The governor who hanged Hanratty comes out against death penalty

The Guardian, July 11 1983
Published as Mrs Thatcher's government attempted to restore the death penalty

Mr Reg Llewelyn, a retired prison governor who supervised two hangings, including that of James Hanratty, has written a personal letter to the Home Secretary, Mr Leon Brittan, opposing the restoration of capital punishment.

Mr Llewelyn, who retired after 30 years in the prison service in 1976, said he no longer supported the death penalty. “Selfishly, I was most relieved when it was abolished. Having got through two of them, I dreaded the thought of a third.

“You have to strike a very difficult balance between getting over involved with a condemned man, in which case you may break; and being under involved in which case you may neglect some very important detail. Beforehand, I thought I might break.

“In the 48 hours before the execution you have a great number of worries: about the man himself, who has to have a great deal of courage; about things going wrong from the executioner’s point of view; about a telegram of reprieve arriving five minutes too late; about the other prisoners, who always have a silent reverence on these occasions.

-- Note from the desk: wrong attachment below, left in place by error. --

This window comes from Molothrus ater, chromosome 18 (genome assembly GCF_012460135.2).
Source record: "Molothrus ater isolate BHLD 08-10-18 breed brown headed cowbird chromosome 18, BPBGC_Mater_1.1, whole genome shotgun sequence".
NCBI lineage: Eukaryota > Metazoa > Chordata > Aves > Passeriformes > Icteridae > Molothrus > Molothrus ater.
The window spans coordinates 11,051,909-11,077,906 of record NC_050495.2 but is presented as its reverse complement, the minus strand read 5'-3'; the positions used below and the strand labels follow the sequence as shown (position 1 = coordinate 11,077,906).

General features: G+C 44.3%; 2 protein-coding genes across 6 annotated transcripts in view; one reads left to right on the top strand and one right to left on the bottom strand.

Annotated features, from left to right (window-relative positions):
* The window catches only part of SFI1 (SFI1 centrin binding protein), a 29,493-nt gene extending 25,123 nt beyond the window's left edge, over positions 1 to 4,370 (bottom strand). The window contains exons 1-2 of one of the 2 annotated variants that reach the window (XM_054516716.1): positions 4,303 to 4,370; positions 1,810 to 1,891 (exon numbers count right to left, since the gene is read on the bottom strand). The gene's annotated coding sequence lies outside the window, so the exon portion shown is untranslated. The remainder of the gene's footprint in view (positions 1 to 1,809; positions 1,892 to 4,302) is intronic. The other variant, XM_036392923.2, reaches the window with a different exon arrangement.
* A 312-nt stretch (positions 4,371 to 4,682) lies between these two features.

“If you do what you can for a person under sentence of death, you are bound to build up a relationship, and to see him hanged is very difficult. It’s a very distressing time. You can’t really describe it. In times of crisis people are given extra strength, and I was fortunate in finding extra strength myself.”

Mr Llewelyn was the governor at Bedford Prison when James Hanratty was hanged there for the A6 murder in April 1962. Doubts about Hanratty’s guilt have lingered ever since. Mr Llewelyn believes he was guilty but he says that similar cases of doubtful conviction have helped to per-suade him to oppose capital punishment.

In his letter to the Home Secretary Mr Llewelyn lists arguments against the death penalty. “My view is very clear,” he said. ” You can’t bring it back. You mustn’t bring it back.”